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How to Market Plastic Vaginas: Don’t Call Them Vaginas

Inside the marketing world of the Fleshlight.

If you ask Brian Shubin what he does for a living, he’ll tell you he’s in plastics manufacturing. If you press him further, he’ll say his work involves injection molding. Ask again and he’ll tell you what he molds: vaginas.

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Confession: I Hate Myself for Eating at Subway

The food is bad and the atmosphere is rotten, and yet I still can't drag myself away.


For decades the symbol of America’s global reach and throwaway culture was the McDonald’s golden arches. Today, without a doubt, it’s the yellow and white arrows of the Subway logo. With nearly 35,000 locations in 98 countries, Subway is now the most popular fast-food restaurant in the world. At the end of this year, the chain hopes to have 100 stores in Brooklyn alone, and it’s in the midst of testing a new “upscale” concept restaurant called Subway Café, which, in addition to sandwiches measured in inches, will serve coffee.

In a word, Subway is omnipresent. I probably eat there about once a month. So I know first-hand that it is terrible, and it needs to be stopped.

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ShameBegone Will Answer the Emails You're Too Embarrassed to Look At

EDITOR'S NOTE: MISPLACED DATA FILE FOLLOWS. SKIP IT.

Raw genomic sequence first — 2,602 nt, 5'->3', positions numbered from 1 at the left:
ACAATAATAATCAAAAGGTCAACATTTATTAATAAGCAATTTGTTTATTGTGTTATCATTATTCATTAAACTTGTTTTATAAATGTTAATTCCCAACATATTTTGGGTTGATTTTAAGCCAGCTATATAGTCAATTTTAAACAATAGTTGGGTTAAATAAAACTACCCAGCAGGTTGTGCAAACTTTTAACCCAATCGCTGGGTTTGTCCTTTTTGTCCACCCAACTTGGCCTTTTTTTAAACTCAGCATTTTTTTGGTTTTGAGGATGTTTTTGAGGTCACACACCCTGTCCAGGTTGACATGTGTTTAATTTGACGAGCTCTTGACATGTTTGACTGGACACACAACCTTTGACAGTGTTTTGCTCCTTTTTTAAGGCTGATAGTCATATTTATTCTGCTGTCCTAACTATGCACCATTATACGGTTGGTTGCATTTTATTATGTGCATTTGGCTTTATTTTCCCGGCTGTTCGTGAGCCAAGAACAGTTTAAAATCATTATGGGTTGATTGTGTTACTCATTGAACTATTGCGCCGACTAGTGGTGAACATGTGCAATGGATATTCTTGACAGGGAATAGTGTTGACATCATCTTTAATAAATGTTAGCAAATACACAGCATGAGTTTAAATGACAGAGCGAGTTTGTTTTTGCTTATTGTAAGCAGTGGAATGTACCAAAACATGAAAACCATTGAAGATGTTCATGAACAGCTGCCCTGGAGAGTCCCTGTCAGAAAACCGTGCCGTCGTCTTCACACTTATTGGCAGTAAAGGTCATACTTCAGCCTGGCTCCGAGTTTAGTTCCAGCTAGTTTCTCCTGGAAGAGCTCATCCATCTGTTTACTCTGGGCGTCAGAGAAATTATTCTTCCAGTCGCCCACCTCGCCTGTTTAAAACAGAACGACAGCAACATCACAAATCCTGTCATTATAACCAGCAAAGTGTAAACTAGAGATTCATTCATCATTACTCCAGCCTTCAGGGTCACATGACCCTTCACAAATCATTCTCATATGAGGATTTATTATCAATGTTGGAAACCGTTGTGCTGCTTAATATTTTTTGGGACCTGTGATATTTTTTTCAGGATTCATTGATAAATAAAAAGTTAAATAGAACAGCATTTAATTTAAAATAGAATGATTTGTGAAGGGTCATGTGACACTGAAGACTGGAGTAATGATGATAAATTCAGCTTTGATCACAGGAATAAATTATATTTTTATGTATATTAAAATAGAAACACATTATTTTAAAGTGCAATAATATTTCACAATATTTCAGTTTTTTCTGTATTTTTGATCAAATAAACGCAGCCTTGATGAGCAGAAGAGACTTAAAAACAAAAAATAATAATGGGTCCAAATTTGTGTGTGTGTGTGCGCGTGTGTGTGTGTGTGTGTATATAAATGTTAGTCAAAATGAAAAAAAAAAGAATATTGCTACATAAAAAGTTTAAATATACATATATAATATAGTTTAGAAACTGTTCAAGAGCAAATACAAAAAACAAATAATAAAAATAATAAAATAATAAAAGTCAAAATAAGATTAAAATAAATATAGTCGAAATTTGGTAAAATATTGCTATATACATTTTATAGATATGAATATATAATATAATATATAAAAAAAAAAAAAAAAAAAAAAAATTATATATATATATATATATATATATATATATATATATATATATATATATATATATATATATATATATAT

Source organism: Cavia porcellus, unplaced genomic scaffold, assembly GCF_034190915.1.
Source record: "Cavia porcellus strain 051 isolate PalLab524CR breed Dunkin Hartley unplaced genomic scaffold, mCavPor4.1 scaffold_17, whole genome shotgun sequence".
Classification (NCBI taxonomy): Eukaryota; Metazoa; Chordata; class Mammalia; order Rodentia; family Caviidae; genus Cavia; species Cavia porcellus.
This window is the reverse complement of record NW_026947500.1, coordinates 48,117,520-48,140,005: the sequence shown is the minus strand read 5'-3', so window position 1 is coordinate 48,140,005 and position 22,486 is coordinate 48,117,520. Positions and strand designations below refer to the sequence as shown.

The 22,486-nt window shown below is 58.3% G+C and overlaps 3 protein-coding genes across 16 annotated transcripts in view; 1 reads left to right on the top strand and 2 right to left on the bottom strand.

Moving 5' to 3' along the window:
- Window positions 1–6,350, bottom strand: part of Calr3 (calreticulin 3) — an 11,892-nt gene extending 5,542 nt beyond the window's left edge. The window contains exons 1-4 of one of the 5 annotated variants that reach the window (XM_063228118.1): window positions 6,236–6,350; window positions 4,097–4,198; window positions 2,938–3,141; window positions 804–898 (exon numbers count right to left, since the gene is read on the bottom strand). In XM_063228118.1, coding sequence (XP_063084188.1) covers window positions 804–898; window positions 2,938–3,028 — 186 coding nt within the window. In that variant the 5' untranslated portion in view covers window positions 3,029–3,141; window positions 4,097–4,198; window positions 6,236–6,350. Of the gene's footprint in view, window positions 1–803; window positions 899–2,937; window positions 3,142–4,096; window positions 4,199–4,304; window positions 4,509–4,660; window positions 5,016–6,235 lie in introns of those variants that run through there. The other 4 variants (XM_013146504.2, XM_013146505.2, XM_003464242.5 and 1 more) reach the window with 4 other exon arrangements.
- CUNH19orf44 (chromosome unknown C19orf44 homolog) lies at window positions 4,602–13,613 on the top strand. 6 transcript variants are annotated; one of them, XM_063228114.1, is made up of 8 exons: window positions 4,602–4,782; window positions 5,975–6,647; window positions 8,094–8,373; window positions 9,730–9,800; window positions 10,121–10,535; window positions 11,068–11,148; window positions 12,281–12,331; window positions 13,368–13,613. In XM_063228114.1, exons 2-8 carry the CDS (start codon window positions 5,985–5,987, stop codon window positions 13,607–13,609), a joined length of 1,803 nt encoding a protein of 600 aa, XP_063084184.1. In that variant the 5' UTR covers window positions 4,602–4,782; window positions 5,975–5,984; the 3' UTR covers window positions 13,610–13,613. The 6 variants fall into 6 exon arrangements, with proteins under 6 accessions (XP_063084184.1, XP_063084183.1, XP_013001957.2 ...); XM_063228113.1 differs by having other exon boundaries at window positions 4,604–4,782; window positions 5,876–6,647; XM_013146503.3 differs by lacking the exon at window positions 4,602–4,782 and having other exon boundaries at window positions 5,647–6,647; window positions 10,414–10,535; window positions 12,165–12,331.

Here's a novel way to deal with the pile of unread emails currently causing you great inbox anxiety.


Are you one of those people with hundreds of unread emails embarrassingly weighing down your inbox? Or maybe you're like me and you mark all emails as "read" regardless of whether you've actually read them. Doing this helps you avoid a bloated "unread" number glaring at you every time you check your mail, but it doesn't actually take away that nagging feeling you get from knowing those messages are there. Eventually you're losing sleep about that birthday dinner invitation you've ignored for so long that the dinner itself has come and gone. Or you're avoiding social situations at which you might see that old friend whose email inquiring about your move you have yet to respond to. It's like a modern-day The Tell-Tale Heart, but with emails constantly thumping away in your psyche and dragging you down.

Enter ShameBegone. Started by two seasoned digital-media writers—Awl co-founder Choire Sicha and Entertainment Weekly senior writer Sara Vilkomerson—ShameBegone is a service for anyone who's been helplessly haunted for days, weeks, or months by unanswered emails turned inescapable burdens. According to the website, it's a service created so that "people who had left things hanging could deal with them." (Full disclosure: I write for The Awl but have never been paid for my work there.)

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